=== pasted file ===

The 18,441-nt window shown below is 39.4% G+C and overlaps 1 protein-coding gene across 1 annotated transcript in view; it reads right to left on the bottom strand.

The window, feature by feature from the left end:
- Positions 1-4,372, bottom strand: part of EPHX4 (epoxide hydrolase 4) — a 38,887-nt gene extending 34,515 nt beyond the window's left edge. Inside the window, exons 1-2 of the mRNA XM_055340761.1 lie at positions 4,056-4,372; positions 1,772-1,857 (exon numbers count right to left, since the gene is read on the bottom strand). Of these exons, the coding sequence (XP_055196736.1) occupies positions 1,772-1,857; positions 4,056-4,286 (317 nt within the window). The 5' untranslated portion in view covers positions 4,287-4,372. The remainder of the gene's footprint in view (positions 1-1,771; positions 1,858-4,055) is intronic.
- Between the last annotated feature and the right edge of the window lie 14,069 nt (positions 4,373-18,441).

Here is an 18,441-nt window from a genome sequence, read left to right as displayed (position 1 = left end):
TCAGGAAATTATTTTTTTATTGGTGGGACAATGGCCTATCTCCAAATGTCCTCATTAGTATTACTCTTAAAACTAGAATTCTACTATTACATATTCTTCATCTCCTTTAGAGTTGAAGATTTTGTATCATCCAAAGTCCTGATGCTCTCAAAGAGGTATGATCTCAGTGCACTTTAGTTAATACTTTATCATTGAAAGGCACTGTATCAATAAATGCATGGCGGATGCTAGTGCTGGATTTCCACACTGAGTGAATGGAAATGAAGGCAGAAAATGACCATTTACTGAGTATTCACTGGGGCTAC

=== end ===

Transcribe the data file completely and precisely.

The 18,441-nt window shown below is 39.4% G+C and overlaps 1 protein-coding gene across 1 annotated transcript in view; it reads right to left on the bottom strand.

The window, feature by feature from the left end:
- Positions 1-4,372, bottom strand: part of EPHX4 (epoxide hydrolase 4) — a 38,887-nt gene extending 34,515 nt beyond the window's left edge. Inside the window, exons 1-2 of the mRNA XM_055340761.1 lie at positions 4,056-4,372; positions 1,772-1,857 (exon numbers count right to left, since the gene is read on the bottom strand). Of these exons, the coding sequence (XP_055196736.1) occupies positions 1,772-1,857; positions 4,056-4,286 (317 nt within the window). The 5' untranslated portion in view covers positions 4,287-4,372. The remainder of the gene's footprint in view (positions 1-1,771; positions 1,858-4,055) is intronic.
- Between the last annotated feature and the right edge of the window lie 14,069 nt (positions 4,373-18,441).

Here is an 18,441-nt window from a genome sequence, read left to right as displayed (position 1 = left end):
TCAGGAAATTATTTTTTTATTGGTGGGACAATGGCCTATCTCCAAATGTCCTCATTAGTATTACTCTTAAAACTAGAATTCTACTATTACATATTCTTCATCTCCTTTAGAGTTGAAGATTTTGTATCATCCAAAGTCCTGATGCTCTCAAAGAGGTATGATCTCAGTGCACTTTAGTTAATACTTTATCATTGAAAGGCACTGTATCAATAAATGCATGGCGGATGCTAGTGCTGGATTTCCACACTGAGTGAATGGAAATGAAGGCAGAAAATGACCATTTACTGAGTATTCACTGGGGCTAC